The Nobleboro comprehensive plan has been approved by the state. A public hearing about the plan is scheduled for 6:30 p.m. on Monday, Sept. 12 in the conference room of the Nobleboro town office. The document is available on the town website and copies are available for review at the town office.
According to Powell, the comprehensive plan is “an assessment of how the town has changed since 2007 when the last one was enacted. This is where we were. This is what’s changed. This is what we recommend we do.” Two significant areas addressed in the plan are the impact of pollution on the lake and affordable housing.
According to the plan, Damariscotta Lake is included in Maine’s threatened lakes priority list, which identifies watersheds most vulnerable to nonpoint source pollution. Nonpoint source pollution is attributable to a variety of non-industrial sources, such as runoff that picks up pollution and carries it into waterways.
The plan addresses the issue of housing with statistics that indicate that more than 60% of Nobleboro homes sold in 2020 were unaffordable for most Nobleboro residents. The plan recommends implementing policies to encourage affordable workforce housing.
According to Powell, the completion of the comprehensive plan does not alter any current policies or procedures. If the plan is approved by Nobleboro residents, the next step will entail reviewing town ordinances and determining if any changes are appropriate. If so, those changes will also be brought before voters prior to implementation.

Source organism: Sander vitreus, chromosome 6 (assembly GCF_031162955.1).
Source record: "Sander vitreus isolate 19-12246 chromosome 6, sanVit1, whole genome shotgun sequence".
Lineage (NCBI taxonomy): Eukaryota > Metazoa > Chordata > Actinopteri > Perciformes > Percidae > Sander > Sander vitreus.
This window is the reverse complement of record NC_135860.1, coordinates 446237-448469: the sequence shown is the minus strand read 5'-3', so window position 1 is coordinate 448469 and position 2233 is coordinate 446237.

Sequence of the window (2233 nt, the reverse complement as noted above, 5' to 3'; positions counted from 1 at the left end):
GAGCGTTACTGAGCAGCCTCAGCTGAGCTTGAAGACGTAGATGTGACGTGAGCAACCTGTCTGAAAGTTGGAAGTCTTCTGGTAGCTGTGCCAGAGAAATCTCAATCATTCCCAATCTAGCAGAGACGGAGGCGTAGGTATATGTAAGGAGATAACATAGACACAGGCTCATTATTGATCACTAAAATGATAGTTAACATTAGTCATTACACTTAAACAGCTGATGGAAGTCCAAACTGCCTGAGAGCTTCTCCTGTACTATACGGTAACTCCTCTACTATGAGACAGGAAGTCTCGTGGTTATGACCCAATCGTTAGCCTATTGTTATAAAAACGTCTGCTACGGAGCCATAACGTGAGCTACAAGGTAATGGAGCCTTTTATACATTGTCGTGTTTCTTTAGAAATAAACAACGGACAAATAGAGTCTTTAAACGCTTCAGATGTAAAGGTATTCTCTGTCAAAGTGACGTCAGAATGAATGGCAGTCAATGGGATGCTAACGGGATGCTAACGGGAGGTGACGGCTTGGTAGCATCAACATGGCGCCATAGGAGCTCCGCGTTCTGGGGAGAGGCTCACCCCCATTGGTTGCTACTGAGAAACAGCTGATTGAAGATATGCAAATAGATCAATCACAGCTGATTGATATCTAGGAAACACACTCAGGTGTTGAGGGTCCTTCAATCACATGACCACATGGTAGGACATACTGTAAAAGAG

The board appointed Tina Streker to the broadband committee. Streker was sworn in by Deputy Town Clerk Susan Pinnetti-Isabel.
“I think broadband is important to all of us,” Streker said, citing education, health care and civic and social engagement as important applications that broadband amplifies. “It puts us all on an equal playing field.”
Waltz informed the board that a Damariscotta Lake property owner removed a 6-by-10-foot building that had been located within 5 feet of the water in order to comply with the town’s shoreland zoning ordinance, which prohibits any construction within 100 feet of the water.
The next meeting of the Nobleboro Select Board is 6 p.m. Wednesday, Aug. 24.